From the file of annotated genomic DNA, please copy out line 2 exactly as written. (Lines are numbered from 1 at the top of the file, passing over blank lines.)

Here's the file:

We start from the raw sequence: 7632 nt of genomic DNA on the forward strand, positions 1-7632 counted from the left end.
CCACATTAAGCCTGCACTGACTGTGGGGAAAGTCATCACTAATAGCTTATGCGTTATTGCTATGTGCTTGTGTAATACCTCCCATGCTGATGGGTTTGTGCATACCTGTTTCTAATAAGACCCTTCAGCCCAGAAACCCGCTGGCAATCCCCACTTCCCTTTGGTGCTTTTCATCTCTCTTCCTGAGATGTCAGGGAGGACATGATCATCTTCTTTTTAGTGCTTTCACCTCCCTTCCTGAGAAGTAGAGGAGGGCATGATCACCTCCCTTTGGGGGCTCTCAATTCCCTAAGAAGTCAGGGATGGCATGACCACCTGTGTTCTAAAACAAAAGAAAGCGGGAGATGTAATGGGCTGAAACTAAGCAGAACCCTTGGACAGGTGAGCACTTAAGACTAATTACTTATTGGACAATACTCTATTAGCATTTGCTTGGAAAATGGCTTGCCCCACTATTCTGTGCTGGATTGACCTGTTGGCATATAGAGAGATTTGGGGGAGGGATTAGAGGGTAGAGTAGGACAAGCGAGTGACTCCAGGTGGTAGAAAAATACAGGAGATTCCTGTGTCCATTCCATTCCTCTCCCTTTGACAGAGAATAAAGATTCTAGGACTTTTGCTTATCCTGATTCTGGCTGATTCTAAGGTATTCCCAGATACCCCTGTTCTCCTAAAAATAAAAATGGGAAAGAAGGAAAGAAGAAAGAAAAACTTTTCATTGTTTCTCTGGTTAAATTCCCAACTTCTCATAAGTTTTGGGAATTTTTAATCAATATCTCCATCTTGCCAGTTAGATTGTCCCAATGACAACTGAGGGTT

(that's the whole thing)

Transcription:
CCACATTAAGCCTGCACTGACTGTGGGGAAAGTCATCACTAATAGCTTATGCGTTATTGCTATGTGCTTGTGTAATACCTCCCATGCTGATGGGTTTGTGCATACCTGTTTCTAATAAGACCCTTCAGCCCAGAAACCCGCTGGCAATCCCCACTTCCCTTTGGTGCTTTTCATCTCTCTTCCTGAGATGTCAGGGAGGACATGATCATCTTCTTTTTAGTGCTTTCACCTCCCTTCCTGAGAAGTAGAGGAGGGCATGATCACCTCCCTTTGGGGGCTCTCAATTCCCTAAGAAGTCAGGGATGGCATGACCACCTGTGTTCTAAAACAAAAGAAAGCGGGAGATGTAATGGGCTGAAACTAAGCAGAACCCTTGGACAGGTGAGCACTTAAGACTAATTACTTATTGGACAATACTCTATTAGCATTTGCTTGGAAAATGGCTTGCCCCACTATTCTGTGCTGGATTGACCTGTTGGCATATAGAGAGATTTGGGGGAGGGATTAGAGGGTAGAGTAGGACAAGCGAGTGACTCCAGGTGGTAGAAAAATACAGGAGATTCCTGTGTCCATTCCATTCCTCTCCCTTTGACAGAGAATAAAGATTCTAGGACTTTTGCTTATCCTGATTCTGGCTGATTCTAAGGTATTCCCAGATACCCCTGTTCTCCTAAAAATAAAAATGGGAAAGAAGGAAAGAAGAAAGAAAAACTTTTCATTGTTTCTCTGGTTAAATTCCCAACTTCTCATAAGTTTTGGGAATTTTTAATCAATATCTCCATCTTGCCAGTTAGATTGTCCCAATGACAACTGAGGGTT